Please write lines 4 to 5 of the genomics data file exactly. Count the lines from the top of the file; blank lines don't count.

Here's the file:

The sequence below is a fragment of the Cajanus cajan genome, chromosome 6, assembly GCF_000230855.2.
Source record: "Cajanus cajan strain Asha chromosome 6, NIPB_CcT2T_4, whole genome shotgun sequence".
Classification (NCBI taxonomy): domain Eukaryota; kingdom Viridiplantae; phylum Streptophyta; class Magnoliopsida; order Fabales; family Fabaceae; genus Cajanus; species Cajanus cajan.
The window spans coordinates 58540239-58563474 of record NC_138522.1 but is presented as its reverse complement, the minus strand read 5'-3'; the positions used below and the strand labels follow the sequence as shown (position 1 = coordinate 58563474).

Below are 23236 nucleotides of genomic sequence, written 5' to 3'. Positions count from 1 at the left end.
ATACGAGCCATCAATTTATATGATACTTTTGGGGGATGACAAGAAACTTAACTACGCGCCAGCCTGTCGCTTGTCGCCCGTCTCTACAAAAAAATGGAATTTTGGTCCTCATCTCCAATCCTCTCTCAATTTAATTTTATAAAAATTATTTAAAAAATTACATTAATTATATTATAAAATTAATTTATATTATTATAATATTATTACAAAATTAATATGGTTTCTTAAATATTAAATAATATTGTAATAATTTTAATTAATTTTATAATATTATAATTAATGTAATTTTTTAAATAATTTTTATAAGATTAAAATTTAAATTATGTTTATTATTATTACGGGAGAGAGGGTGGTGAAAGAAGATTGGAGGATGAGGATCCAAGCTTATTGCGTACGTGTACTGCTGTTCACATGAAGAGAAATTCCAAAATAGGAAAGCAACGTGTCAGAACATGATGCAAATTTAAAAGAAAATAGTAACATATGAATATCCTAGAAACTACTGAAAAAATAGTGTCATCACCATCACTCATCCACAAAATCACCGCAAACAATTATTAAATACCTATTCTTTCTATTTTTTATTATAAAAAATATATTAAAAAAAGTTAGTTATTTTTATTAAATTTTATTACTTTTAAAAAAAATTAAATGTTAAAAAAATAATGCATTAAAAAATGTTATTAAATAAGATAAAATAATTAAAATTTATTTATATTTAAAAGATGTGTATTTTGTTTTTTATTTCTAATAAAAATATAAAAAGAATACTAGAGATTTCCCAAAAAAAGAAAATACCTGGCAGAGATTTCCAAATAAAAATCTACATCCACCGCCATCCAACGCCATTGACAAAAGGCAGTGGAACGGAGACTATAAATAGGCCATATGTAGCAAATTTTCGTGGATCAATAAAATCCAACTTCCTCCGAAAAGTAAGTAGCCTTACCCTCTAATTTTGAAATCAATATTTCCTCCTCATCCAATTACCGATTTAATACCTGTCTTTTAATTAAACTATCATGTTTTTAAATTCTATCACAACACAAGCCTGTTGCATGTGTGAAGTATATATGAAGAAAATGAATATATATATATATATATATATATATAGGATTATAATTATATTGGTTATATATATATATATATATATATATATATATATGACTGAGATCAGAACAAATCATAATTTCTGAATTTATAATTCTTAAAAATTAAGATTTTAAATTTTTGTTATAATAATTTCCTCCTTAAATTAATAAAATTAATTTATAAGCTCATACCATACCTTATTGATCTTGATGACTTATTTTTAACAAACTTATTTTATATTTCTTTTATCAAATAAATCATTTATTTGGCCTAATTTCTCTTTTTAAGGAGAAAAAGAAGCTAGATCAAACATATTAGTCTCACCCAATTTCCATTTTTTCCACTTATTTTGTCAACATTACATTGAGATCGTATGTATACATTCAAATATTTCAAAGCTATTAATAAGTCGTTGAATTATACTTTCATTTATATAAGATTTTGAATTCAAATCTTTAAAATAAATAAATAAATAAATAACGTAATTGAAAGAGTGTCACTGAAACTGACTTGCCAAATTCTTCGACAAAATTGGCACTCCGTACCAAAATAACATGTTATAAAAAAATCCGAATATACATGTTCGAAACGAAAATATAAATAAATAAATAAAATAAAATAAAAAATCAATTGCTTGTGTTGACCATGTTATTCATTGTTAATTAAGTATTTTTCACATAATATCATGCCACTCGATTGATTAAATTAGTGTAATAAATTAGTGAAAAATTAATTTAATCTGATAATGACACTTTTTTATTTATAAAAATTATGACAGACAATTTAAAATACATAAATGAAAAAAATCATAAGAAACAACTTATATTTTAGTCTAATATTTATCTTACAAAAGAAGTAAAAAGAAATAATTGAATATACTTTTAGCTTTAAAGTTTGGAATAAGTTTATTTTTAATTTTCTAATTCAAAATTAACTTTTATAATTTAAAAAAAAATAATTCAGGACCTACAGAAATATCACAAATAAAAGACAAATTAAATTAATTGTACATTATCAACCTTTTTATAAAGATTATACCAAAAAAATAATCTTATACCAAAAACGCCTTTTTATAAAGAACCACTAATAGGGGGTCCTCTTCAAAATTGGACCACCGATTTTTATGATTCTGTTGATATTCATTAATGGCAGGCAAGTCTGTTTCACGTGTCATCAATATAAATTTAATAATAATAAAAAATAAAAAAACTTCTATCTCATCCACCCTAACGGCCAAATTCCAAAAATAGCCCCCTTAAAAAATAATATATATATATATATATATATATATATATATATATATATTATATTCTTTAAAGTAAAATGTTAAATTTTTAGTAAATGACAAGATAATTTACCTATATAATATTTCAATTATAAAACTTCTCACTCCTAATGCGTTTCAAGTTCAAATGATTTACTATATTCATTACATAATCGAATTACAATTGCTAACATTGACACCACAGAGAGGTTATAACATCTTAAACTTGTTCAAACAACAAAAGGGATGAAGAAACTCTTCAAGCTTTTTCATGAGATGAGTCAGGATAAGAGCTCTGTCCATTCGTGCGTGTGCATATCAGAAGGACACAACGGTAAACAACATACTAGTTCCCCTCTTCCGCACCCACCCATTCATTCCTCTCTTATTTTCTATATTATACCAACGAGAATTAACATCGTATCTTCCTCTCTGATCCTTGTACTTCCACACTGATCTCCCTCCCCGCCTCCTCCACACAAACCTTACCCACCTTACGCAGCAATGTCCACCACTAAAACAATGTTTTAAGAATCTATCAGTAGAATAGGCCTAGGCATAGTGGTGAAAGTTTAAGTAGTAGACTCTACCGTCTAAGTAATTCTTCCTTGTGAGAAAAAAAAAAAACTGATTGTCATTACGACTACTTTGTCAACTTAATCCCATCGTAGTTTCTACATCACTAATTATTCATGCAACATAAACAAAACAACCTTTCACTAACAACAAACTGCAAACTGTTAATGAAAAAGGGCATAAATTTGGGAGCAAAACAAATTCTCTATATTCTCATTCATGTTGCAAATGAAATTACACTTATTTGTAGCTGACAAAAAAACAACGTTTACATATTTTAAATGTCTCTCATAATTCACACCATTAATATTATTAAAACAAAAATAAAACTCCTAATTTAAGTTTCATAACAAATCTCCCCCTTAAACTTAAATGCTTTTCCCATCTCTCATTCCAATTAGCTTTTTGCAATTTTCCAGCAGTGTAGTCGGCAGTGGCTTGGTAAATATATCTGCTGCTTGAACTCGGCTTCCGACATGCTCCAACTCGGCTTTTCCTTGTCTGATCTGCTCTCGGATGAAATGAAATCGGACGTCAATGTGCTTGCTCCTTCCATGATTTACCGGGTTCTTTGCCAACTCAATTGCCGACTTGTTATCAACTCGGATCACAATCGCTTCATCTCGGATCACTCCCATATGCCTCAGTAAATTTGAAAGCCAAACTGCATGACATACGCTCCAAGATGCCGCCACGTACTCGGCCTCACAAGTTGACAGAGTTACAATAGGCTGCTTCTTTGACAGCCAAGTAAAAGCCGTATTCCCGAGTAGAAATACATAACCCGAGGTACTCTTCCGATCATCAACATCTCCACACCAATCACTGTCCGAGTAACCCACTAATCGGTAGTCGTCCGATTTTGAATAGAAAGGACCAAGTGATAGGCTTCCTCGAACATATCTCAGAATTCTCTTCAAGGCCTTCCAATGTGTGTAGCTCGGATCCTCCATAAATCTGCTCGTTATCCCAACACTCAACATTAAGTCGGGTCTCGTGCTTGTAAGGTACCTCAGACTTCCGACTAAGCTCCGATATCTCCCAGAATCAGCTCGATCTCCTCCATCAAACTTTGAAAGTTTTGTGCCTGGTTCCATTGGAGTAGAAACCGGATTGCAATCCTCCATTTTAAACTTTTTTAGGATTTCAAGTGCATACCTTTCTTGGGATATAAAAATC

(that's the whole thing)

The window spans coordinates 58540239-58563474 of record NC_138522.1 but is presented as its reverse complement, the minus strand read 5'-3'; the positions used below and the strand labels follow the sequence as shown (position 1 = coordinate 58563474).

Below are 23236 nucleotides of genomic sequence, written 5' to 3'. Positions count from 1 at the left end.